On 2 December, the French government shut down CCIF (Collectif contre l'islamophobie en France), a well-known group that claims to fight Islamophobia and promote human rights. This reflects an increased awareness that charities and non-governmental organisations (NGOs) can pose a real threat to society – something that we at NGO Monitor have been documenting for years.
CCIF was shut down not because its leadership was arrested for terror-linked or violent activities, nor for being indicted for similar actions. Rather, CCIF was closed for creating an atmosphere of hate, discrimination, and antisemitism and for spreading conspiracy theories. The French government accused the NGO of using the façade of human rights to advance politically motivated ideologies that involve hate speech, incite to violence, and in certain cases glorification of terror and terrorists.
The government’s decision cites evidence that the senior leadership at CCIF holds extreme Islamist political views and associates with radical Islam elements (including Al Qaida fighters). The decision document goes into great detail and references specific statements and incidents, such as CCIF’s close connection to an individual who justified ritual stoning and described AIDS as a punishment for sinful behaviour. Particular attention is given to this individual also promoting antisemitism and creating an atmosphere that would allow or even call for physical violence against Jews.
Notably, in 2012 during the debate over cartoons published by Charlie Hebdo, the NGO shared caricatures by a caricaturist described by the French government as an infamous antisemite and Holocaust denier. The government also underlines CCIF’s failure to reject violence and condemn terror, which is seen as a form of endorsement.
Reflecting these concerns, for years NGO Monitor has pointed to clear connections between terror groups and senior officials at Palestinian NGOs, as well as their public endorsement of violence and glorification of terror. We highlighted multiple cases of NGOs promoting antisemitic tropes, accompanied by an almost blanket failure to condemn terror and the murder of innocent civilians.
Most gravely, five senior employees of three Palestinian “human rights” and “development” NGOs are on trial for the murder of 17-year-old Rina Shnerb in August 2019.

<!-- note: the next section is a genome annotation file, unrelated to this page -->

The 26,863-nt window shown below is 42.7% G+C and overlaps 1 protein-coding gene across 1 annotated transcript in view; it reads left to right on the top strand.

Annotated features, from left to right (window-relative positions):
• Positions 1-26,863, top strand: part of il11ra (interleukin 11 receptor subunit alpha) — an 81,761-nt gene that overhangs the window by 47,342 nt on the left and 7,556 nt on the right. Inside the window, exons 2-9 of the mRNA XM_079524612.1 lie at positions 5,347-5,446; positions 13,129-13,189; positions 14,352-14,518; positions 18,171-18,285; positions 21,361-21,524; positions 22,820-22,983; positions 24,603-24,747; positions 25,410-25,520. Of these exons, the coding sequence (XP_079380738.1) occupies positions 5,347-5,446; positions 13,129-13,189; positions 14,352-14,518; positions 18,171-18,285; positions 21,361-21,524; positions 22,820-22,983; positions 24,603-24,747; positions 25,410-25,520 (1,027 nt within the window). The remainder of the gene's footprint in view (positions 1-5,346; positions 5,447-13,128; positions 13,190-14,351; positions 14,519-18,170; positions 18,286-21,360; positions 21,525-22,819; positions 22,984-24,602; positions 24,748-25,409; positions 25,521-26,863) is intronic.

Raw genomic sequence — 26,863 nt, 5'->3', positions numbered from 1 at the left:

In addition to their anti-human rights agendas, there is another common denominator shared by all these groups. Each has received funding from different European governments. CCIF, too, received funding from the European Union, in a project that finished in January 2020.
When first alerted, most government officials instinctively reject any notion of abuse of their civil society funds or trust. Only after a very public campaign led by members of parliaments, Israel’s government summoning European ambassadors for démarches, and abundant media coverage, did the official position begin to gradually shift.
The EU initiated an internal review of its funding to Palestinian groups but so far has not commented on CCIF. The Dutch government froze all money going to one of the NGOs that employed two of the alleged terrorists from the August 2019 attack. They are also opening an independent investigation.
The key question, however, is why it took so long. Why are donor governments reluctant to take immediate and firm stances and to distance themselves from any individual or NGO that endorses or supports violence and terror?
The question goes beyond the financial issues and touches on Europe’s approach to NGOs and civil society. Despite the obvious problems, many European governments continue to consider such groups as legitimate partners for defending human rights and providing humanitarian aid, without the need for due diligence.
This phenomenon was on the agenda at NGO Monitor’s annual conference last week, marking International Human Rights Day.
The French decision to shut down CCIF is an important precedent and should be studied as best practice. Defending human rights in a democracy is not always an easy job, particularly when the line between defending some rights inevitably means violating others.
This broader context is paramount and requires an attempt to demystify the carte blanche that many groups using the language of human rights are automatically granted. Governments must develop procedures that can isolate extremist and hateful groups. Otherwise, by failing to remove the rotten apples, the whole barrel will go bad.
Olga Deutsch is Vice President of NGO Monitor